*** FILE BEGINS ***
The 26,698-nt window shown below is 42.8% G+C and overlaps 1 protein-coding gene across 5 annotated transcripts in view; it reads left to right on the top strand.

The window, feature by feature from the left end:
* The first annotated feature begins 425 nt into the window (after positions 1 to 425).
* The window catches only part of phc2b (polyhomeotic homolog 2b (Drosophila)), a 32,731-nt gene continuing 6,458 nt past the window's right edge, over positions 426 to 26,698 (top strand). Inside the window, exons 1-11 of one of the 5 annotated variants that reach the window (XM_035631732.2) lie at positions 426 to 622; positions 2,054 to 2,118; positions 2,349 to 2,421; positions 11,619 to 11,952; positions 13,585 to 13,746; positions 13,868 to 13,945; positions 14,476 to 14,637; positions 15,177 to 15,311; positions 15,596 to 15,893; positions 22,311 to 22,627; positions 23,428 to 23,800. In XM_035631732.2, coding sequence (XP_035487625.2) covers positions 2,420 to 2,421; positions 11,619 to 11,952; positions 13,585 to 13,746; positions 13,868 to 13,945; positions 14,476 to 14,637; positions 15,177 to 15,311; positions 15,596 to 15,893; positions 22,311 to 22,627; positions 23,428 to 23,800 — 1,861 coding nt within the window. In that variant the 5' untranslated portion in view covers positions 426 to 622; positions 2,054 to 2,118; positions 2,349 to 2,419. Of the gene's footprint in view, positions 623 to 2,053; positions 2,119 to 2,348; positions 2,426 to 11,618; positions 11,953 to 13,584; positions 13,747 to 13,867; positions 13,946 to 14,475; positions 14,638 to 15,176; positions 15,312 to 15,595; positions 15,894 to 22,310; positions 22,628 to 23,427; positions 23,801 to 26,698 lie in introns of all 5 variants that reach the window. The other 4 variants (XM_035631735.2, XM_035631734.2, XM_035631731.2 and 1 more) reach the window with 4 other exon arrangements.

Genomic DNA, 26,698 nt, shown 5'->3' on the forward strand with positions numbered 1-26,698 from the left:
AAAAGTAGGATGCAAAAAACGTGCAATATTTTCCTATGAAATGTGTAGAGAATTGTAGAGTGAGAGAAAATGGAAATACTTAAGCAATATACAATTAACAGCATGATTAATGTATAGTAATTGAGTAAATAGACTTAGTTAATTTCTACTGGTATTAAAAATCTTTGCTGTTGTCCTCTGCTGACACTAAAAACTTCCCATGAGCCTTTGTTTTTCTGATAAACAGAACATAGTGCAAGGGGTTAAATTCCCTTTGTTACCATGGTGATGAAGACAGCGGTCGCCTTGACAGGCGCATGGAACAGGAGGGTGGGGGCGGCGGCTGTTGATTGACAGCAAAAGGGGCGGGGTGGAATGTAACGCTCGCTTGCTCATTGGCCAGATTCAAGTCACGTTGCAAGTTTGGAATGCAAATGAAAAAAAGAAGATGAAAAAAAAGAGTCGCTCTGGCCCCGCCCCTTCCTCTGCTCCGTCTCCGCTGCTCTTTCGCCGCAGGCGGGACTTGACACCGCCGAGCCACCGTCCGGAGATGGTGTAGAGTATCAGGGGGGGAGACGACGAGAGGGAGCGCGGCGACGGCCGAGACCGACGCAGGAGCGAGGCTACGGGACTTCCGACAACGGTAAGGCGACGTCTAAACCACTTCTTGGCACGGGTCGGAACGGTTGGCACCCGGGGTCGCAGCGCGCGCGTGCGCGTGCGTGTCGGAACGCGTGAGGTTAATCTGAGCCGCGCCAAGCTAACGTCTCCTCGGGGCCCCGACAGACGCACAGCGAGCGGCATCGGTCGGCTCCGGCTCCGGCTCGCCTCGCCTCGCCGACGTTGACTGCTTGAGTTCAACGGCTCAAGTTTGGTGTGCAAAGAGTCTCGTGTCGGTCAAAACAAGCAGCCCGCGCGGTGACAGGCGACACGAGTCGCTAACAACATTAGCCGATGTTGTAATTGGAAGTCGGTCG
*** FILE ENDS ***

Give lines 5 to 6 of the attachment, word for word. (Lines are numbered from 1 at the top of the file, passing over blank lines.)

Genomic DNA, 26,698 nt, shown 5'->3' on the forward strand with positions numbered 1-26,698 from the left:
AAAAGTAGGATGCAAAAAACGTGCAATATTTTCCTATGAAATGTGTAGAGAATTGTAGAGTGAGAGAAAATGGAAATACTTAAGCAATATACAATTAACAGCATGATTAATGTATAGTAATTGAGTAAATAGACTTAGTTAATTTCTACTGGTATTAAAAATCTTTGCTGTTGTCCTCTGCTGACACTAAAAACTTCCCATGAGCCTTTGTTTTTCTGATAAACAGAACATAGTGCAAGGGGTTAAATTCCCTTTGTTACCATGGTGATGAAGACAGCGGTCGCCTTGACAGGCGCATGGAACAGGAGGGTGGGGGCGGCGGCTGTTGATTGACAGCAAAAGGGGCGGGGTGGAATGTAACGCTCGCTTGCTCATTGGCCAGATTCAAGTCACGTTGCAAGTTTGGAATGCAAATGAAAAAAAGAAGATGAAAAAAAAGAGTCGCTCTGGCCCCGCCCCTTCCTCTGCTCCGTCTCCGCTGCTCTTTCGCCGCAGGCGGGACTTGACACCGCCGAGCCACCGTCCGGAGATGGTGTAGAGTATCAGGGGGGGAGACGACGAGAGGGAGCGCGGCGACGGCCGAGACCGACGCAGGAGCGAGGCTACGGGACTTCCGACAACGGTAAGGCGACGTCTAAACCACTTCTTGGCACGGGTCGGAACGGTTGGCACCCGGGGTCGCAGCGCGCGCGTGCGCGTGCGTGTCGGAACGCGTGAGGTTAATCTGAGCCGCGCCAAGCTAACGTCTCCTCGGGGCCCCGACAGACGCACAGCGAGCGGCATCGGTCGGCTCCGGCTCCGGCTCGCCTCGCCTCGCCGACGTTGACTGCTTGAGTTCAACGGCTCAAGTTTGGTGTGCAAAGAGTCTCGTGTCGGTCAAAACAAGCAGCCCGCGCGGTGACAGGCGACACGAGTCGCTAACAACATTAGCCGATGTTGTAATTGGAAGTCGGTCG